Main Outcome Measure: The percentage of urine samples negative for illicit opioids for weeks 1 through 16 and for weeks 17 through 24.


  • The buprenorphine implant group had significantly more urine samples negative for illicit opioids during weeks 1 through 16
  • Patients with implants had a mean percentage of urine samples that tested negative for illicit opioids across weeks 1 through 16 of 40.4% and a median of 40.7%; whereas those in the placebo group had a mean of 28.3% and a median of 20.8%. A total 65.7% who received implants completed the study vs 17 of 55 (30.9%) who received placebo implants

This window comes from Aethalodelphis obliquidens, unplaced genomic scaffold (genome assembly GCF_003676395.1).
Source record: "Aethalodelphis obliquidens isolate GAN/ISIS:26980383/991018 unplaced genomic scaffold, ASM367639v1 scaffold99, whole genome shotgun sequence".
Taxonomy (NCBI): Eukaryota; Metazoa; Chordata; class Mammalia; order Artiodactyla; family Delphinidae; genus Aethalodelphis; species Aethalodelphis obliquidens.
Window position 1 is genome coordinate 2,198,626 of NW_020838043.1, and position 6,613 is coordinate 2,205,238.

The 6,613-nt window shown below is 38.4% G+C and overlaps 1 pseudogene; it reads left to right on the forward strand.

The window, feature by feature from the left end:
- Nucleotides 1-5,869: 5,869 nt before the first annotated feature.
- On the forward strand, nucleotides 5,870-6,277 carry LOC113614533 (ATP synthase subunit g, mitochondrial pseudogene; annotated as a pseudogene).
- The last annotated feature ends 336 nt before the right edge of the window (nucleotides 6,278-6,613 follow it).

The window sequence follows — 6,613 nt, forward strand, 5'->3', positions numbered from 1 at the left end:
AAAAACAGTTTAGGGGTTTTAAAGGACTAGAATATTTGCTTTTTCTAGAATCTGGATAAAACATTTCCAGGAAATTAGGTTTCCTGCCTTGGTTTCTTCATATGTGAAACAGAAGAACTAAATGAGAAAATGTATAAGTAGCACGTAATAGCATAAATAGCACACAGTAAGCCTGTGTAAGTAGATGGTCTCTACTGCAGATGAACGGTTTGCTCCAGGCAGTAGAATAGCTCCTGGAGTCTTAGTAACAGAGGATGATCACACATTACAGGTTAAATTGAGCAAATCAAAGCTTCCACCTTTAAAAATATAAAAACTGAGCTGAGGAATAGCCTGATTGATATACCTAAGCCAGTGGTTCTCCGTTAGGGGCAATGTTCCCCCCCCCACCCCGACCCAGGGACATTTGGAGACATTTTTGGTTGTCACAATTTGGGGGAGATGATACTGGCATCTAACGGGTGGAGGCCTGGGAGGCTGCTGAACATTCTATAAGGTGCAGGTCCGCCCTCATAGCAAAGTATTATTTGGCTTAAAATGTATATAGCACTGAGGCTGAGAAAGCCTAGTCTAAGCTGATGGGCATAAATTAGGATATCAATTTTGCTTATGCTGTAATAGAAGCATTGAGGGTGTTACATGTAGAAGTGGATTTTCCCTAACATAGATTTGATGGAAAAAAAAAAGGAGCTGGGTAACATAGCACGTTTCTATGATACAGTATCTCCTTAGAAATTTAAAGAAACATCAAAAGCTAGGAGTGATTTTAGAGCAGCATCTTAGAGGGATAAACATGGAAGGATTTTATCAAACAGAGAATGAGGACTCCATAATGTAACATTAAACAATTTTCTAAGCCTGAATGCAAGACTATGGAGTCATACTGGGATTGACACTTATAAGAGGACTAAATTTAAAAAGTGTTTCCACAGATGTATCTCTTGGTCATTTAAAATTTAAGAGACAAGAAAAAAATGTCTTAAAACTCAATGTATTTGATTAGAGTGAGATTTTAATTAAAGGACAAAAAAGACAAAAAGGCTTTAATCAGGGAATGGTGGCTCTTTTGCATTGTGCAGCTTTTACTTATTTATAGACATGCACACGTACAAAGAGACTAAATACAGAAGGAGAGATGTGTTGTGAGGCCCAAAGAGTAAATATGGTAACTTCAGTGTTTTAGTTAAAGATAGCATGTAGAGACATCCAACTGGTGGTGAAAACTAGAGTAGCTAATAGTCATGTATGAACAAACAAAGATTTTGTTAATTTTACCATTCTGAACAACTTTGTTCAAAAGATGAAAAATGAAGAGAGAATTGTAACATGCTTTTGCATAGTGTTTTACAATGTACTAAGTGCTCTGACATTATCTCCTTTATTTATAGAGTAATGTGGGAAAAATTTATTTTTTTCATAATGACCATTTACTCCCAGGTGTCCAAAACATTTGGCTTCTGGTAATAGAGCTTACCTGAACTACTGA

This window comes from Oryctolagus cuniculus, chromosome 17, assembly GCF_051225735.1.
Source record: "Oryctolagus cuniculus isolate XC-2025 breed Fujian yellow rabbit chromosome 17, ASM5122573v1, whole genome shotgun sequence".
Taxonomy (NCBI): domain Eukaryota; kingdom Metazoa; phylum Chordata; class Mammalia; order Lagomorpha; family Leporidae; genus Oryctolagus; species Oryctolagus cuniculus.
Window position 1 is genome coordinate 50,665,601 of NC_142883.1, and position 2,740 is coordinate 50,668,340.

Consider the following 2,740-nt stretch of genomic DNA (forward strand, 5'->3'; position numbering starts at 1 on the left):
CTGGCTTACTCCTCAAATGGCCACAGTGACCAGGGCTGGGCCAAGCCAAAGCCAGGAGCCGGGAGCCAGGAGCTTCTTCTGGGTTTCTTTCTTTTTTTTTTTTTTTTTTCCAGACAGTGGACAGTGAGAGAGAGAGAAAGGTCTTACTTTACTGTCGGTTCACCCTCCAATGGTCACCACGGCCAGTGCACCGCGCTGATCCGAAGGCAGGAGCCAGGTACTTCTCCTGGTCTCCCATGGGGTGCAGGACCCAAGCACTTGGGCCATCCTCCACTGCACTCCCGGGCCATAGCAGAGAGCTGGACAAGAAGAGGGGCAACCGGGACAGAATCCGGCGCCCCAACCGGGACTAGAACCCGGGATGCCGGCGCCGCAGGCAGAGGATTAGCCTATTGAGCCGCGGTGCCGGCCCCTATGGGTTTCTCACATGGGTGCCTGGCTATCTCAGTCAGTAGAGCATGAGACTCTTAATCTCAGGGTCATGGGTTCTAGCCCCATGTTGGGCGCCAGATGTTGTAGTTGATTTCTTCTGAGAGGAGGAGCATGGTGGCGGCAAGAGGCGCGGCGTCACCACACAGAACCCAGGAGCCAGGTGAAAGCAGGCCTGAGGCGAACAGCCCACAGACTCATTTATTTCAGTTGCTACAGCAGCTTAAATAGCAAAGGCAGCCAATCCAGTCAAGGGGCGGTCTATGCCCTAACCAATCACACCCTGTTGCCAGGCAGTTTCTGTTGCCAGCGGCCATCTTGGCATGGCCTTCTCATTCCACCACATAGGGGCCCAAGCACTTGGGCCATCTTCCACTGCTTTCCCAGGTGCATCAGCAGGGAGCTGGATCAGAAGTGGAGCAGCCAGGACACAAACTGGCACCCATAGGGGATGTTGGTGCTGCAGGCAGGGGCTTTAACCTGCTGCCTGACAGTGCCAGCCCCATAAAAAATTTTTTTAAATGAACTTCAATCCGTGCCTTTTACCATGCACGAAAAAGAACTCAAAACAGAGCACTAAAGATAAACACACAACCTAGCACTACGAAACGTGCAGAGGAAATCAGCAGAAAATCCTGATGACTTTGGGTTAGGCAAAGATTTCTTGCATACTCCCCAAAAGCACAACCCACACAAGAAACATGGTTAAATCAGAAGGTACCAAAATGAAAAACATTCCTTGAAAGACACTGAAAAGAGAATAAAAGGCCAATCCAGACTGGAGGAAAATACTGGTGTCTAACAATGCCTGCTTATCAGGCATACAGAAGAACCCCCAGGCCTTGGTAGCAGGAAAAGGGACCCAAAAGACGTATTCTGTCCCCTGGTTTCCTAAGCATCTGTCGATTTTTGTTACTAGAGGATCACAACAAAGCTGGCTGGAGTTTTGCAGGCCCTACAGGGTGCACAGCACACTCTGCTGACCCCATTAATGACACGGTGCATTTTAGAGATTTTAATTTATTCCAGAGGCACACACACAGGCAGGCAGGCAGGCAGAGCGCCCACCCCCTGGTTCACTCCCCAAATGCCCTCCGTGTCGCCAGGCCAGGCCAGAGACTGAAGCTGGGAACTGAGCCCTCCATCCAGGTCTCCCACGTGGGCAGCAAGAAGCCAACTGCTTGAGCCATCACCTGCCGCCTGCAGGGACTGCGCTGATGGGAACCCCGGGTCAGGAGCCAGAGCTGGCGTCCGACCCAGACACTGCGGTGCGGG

• Those who received implants also had fewer clinician-rated and patient-rated withdrawal symptoms, had lower patient ratings of craving, and experienced a greater change on clinician global ratings of severity of opioid dependence and on the clinician global ratings of improvement than those who received placebo implants
  • Minor implant site reactions were the most common adverse events: (56.5%) in the buprenorphine group and (52.7%) in the placebo group

Conclusion Among persons with opioid dependence, the use of buprenorphine implants compared with placebo resulted in less opioid use over 16 weeks as assessed by urine samples.

Source: Journal of the American Medical Association

UK-Bolivia agreement on drugs

Drugs minister James Brokenshire has made a formal agreement on behalf of the UK to work more closely with Bolivia on counter-narcotics work. A Memorandum of Understanding - signed by Mr. Brokenshire and Bolivian foreign minister David Choquehuanca - will see more expertise sharing on aspects of drug trafficking.